Paris is a city with many intriguing aspects, but there is one persistent question that hangs over the heads of many a Parisian: Who is John Hamon?
John Hamon is a mystery; he is a puzzle you want to solve. John has wire-rimmed glasses, a head of tousled hair, and a goofy grin. He doesn’t have that all-knowing Mona Lisa look, but admittedly he’s enigmatic in his own way. And for the past 18 years, posters with his name in huge block letters (yes – that’s his real name) and an ID photo taken when he was 19 (yes – that’s his real face) have been plastered all over the streets of Paris, and even light-projected against monuments like the Eiffel Tower, the Arc de Triomphe, the Invalides or the Palais de Tokyo, the latter during an art exhibition opening. To date, his posters have even made it to 33 countries and 77 cities.
His art revolves around the staunch, thought-provoking belief that “It’s promotion that makes the artist, or the zero degree of art”. While it may appear like a lighthearted publicity stunt, there are certainly deeper undertones to his work which poke criticism at censures, and questions the exclusivity, politics and clique culture in the contemporary art world. Without gallery representation or pretentious, elaborate artist’s statements or manifestos, John Hamon has become one of the most recognisable faces in the city with a single portrait. And if that’s not a smart take on promotion, we don’t know what is.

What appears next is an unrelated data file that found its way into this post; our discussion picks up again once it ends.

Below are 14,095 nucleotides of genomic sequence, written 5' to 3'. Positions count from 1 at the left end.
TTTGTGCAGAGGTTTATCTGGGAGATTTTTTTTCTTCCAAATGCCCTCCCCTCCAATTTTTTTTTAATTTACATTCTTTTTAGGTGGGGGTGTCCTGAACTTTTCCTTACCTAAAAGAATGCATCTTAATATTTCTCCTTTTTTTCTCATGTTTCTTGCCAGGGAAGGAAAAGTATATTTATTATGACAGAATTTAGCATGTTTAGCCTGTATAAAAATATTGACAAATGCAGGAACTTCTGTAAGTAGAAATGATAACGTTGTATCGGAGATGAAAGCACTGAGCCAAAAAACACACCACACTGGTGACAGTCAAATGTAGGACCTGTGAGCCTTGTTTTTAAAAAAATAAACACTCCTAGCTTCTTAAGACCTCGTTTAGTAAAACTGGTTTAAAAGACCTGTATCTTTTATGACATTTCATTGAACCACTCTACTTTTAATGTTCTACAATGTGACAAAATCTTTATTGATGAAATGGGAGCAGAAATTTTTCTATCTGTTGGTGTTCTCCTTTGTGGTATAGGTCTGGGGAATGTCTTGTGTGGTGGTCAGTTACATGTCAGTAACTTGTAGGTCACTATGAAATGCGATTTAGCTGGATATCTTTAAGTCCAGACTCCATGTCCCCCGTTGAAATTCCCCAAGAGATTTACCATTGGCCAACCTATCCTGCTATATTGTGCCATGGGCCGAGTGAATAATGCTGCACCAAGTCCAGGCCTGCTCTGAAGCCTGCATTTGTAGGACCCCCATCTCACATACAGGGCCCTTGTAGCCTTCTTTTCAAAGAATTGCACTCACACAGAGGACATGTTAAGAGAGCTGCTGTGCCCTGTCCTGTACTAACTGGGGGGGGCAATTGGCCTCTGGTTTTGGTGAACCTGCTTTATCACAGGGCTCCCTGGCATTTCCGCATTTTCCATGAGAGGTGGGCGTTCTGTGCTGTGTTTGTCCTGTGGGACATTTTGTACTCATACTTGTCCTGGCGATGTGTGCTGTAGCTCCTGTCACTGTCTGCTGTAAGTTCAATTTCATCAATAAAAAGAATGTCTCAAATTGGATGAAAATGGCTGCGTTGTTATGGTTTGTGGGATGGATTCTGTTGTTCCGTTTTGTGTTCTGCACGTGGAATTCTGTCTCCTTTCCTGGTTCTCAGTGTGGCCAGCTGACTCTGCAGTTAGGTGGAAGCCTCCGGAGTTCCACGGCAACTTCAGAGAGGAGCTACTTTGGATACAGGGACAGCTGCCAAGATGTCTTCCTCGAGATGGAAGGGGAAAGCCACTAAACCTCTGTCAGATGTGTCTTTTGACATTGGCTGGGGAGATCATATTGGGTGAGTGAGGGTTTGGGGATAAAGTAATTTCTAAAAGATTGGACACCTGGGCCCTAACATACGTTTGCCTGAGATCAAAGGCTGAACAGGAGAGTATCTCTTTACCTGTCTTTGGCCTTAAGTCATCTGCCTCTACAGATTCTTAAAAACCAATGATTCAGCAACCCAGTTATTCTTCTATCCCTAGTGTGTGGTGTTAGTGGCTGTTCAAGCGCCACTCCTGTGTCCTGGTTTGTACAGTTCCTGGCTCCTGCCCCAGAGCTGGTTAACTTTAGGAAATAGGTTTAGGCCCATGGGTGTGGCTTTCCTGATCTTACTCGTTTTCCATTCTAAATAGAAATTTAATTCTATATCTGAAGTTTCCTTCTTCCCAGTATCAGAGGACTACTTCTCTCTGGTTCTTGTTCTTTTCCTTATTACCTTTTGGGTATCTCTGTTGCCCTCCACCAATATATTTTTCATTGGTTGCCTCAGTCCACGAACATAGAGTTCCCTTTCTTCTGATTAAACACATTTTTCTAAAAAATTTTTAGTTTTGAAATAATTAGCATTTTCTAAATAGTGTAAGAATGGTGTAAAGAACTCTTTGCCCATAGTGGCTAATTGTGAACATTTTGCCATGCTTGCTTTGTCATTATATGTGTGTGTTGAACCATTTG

Images © John Hamon / with permission